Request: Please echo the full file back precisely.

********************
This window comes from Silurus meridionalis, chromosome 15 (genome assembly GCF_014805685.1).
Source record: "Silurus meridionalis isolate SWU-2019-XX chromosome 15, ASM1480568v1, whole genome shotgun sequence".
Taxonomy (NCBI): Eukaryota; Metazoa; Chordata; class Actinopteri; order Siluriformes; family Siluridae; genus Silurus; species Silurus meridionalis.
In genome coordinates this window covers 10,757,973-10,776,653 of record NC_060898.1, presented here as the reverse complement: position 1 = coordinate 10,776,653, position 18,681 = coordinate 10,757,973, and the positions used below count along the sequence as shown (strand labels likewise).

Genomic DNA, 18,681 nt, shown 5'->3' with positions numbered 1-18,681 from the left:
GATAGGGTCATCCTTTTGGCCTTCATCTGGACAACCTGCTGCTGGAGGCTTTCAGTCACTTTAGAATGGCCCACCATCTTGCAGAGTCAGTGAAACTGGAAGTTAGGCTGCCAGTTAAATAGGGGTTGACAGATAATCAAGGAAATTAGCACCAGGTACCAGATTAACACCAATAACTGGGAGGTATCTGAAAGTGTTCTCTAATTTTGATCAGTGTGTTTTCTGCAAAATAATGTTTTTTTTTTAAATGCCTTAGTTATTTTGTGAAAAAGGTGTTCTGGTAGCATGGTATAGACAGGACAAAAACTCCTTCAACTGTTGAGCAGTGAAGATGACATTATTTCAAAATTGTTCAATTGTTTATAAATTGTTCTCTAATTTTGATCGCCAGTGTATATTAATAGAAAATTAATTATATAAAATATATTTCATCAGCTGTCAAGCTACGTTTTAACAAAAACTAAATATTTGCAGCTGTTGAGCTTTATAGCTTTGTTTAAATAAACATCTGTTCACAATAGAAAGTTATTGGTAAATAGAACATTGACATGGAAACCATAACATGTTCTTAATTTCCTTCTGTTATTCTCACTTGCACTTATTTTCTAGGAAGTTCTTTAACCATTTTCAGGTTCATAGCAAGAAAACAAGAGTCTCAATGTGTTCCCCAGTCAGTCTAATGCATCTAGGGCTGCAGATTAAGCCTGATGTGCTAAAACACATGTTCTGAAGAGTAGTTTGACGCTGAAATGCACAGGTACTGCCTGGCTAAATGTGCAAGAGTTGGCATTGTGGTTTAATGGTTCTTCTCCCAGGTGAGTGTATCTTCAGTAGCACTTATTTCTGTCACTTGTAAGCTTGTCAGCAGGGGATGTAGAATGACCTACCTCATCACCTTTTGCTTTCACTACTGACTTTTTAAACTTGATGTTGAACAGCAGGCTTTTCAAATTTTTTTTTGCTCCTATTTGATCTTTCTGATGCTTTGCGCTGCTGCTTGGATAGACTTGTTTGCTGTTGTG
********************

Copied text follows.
This window comes from Silurus meridionalis, chromosome 15 (genome assembly GCF_014805685.1).
Source record: "Silurus meridionalis isolate SWU-2019-XX chromosome 15, ASM1480568v1, whole genome shotgun sequence".
Taxonomy (NCBI): Eukaryota; Metazoa; Chordata; class Actinopteri; order Siluriformes; family Siluridae; genus Silurus; species Silurus meridionalis.
In genome coordinates this window covers 10,757,973-10,776,653 of record NC_060898.1, presented here as the reverse complement: position 1 = coordinate 10,776,653, position 18,681 = coordinate 10,757,973, and the positions used below count along the sequence as shown (strand labels likewise).

Genomic DNA, 18,681 nt, shown 5'->3' with positions numbered 1-18,681 from the left:
GATAGGGTCATCCTTTTGGCCTTCATCTGGACAACCTGCTGCTGGAGGCTTTCAGTCACTTTAGAATGGCCCACCATCTTGCAGAGTCAGTGAAACTGGAAGTTAGGCTGCCAGTTAAATAGGGGTTGACAGATAATCAAGGAAATTAGCACCAGGTACCAGATTAACACCAATAACTGGGAGGTATCTGAAAGTGTTCTCTAATTTTGATCAGTGTGTTTTCTGCAAAATAATGTTTTTTTTTTAAATGCCTTAGTTATTTTGTGAAAAAGGTGTTCTGGTAGCATGGTATAGACAGGACAAAAACTCCTTCAACTGTTGAGCAGTGAAGATGACATTATTTCAAAATTGTTCAATTGTTTATAAATTGTTCTCTAATTTTGATCGCCAGTGTATATTAATAGAAAATTAATTATATAAAATATATTTCATCAGCTGTCAAGCTACGTTTTAACAAAAACTAAATATTTGCAGCTGTTGAGCTTTATAGCTTTGTTTAAATAAACATCTGTTCACAATAGAAAGTTATTGGTAAATAGAACATTGACATGGAAACCATAACATGTTCTTAATTTCCTTCTGTTATTCTCACTTGCACTTATTTTCTAGGAAGTTCTTTAACCATTTTCAGGTTCATAGCAAGAAAACAAGAGTCTCAATGTGTTCCCCAGTCAGTCTAATGCATCTAGGGCTGCAGATTAAGCCTGATGTGCTAAAACACATGTTCTGAAGAGTAGTTTGACGCTGAAATGCACAGGTACTGCCTGGCTAAATGTGCAAGAGTTGGCATTGTGGTTTAATGGTTCTTCTCCCAGGTGAGTGTATCTTCAGTAGCACTTATTTCTGTCACTTGTAAGCTTGTCAGCAGGGGATGTAGAATGACCTACCTCATCACCTTTTGCTTTCACTACTGACTTTTTAAACTTGATGTTGAACAGCAGGCTTTTCAAATTTTTTTTTGCTCCTATTTGATCTTTCTGATGCTTTGCGCTGCTGCTTGGATAGACTTGTTTGCTGTTGTG